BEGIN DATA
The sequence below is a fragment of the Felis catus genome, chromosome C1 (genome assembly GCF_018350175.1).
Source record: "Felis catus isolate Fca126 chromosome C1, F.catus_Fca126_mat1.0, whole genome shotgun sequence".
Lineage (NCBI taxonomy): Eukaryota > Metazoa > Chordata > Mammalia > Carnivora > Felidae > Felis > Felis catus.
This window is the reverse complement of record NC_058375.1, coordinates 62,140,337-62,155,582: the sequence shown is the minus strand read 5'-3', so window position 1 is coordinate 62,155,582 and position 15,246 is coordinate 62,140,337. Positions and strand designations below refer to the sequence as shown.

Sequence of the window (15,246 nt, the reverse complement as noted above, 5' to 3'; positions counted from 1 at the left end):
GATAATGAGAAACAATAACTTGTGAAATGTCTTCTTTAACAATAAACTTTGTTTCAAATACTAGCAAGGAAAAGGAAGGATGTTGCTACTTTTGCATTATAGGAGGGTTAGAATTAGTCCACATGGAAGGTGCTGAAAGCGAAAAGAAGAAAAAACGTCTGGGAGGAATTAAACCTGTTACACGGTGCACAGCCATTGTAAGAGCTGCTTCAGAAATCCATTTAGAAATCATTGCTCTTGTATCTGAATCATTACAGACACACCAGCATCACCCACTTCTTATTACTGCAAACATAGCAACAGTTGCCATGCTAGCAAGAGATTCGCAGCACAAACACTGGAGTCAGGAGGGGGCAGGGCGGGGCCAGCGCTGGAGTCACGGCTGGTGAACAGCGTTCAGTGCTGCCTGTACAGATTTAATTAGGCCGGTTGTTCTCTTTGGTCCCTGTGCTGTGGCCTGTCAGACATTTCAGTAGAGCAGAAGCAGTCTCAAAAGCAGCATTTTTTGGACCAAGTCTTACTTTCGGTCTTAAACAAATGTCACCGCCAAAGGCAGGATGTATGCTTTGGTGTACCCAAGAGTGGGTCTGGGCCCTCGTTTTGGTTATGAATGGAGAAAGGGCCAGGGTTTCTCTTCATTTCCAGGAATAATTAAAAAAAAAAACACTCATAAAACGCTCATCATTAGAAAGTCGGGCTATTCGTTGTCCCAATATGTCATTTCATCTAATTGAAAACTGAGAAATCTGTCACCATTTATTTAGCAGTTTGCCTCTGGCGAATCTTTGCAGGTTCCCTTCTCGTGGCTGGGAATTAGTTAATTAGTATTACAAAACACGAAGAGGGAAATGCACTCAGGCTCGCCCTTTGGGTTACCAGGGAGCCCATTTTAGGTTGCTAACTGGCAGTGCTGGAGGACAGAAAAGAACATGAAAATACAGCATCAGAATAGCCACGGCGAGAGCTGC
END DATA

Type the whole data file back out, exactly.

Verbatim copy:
The sequence below is a fragment of the Felis catus genome, chromosome C1 (genome assembly GCF_018350175.1).
Source record: "Felis catus isolate Fca126 chromosome C1, F.catus_Fca126_mat1.0, whole genome shotgun sequence".
Lineage (NCBI taxonomy): Eukaryota > Metazoa > Chordata > Mammalia > Carnivora > Felidae > Felis > Felis catus.
This window is the reverse complement of record NC_058375.1, coordinates 62,140,337-62,155,582: the sequence shown is the minus strand read 5'-3', so window position 1 is coordinate 62,155,582 and position 15,246 is coordinate 62,140,337. Positions and strand designations below refer to the sequence as shown.

Sequence of the window (15,246 nt, the reverse complement as noted above, 5' to 3'; positions counted from 1 at the left end):
GATAATGAGAAACAATAACTTGTGAAATGTCTTCTTTAACAATAAACTTTGTTTCAAATACTAGCAAGGAAAAGGAAGGATGTTGCTACTTTTGCATTATAGGAGGGTTAGAATTAGTCCACATGGAAGGTGCTGAAAGCGAAAAGAAGAAAAAACGTCTGGGAGGAATTAAACCTGTTACACGGTGCACAGCCATTGTAAGAGCTGCTTCAGAAATCCATTTAGAAATCATTGCTCTTGTATCTGAATCATTACAGACACACCAGCATCACCCACTTCTTATTACTGCAAACATAGCAACAGTTGCCATGCTAGCAAGAGATTCGCAGCACAAACACTGGAGTCAGGAGGGGGCAGGGCGGGGCCAGCGCTGGAGTCACGGCTGGTGAACAGCGTTCAGTGCTGCCTGTACAGATTTAATTAGGCCGGTTGTTCTCTTTGGTCCCTGTGCTGTGGCCTGTCAGACATTTCAGTAGAGCAGAAGCAGTCTCAAAAGCAGCATTTTTTGGACCAAGTCTTACTTTCGGTCTTAAACAAATGTCACCGCCAAAGGCAGGATGTATGCTTTGGTGTACCCAAGAGTGGGTCTGGGCCCTCGTTTTGGTTATGAATGGAGAAAGGGCCAGGGTTTCTCTTCATTTCCAGGAATAATTAAAAAAAAAAACACTCATAAAACGCTCATCATTAGAAAGTCGGGCTATTCGTTGTCCCAATATGTCATTTCATCTAATTGAAAACTGAGAAATCTGTCACCATTTATTTAGCAGTTTGCCTCTGGCGAATCTTTGCAGGTTCCCTTCTCGTGGCTGGGAATTAGTTAATTAGTATTACAAAACACGAAGAGGGAAATGCACTCAGGCTCGCCCTTTGGGTTACCAGGGAGCCCATTTTAGGTTGCTAACTGGCAGTGCTGGAGGACAGAAAAGAACATGAAAATACAGCATCAGAATAGCCACGGCGAGAGCTGC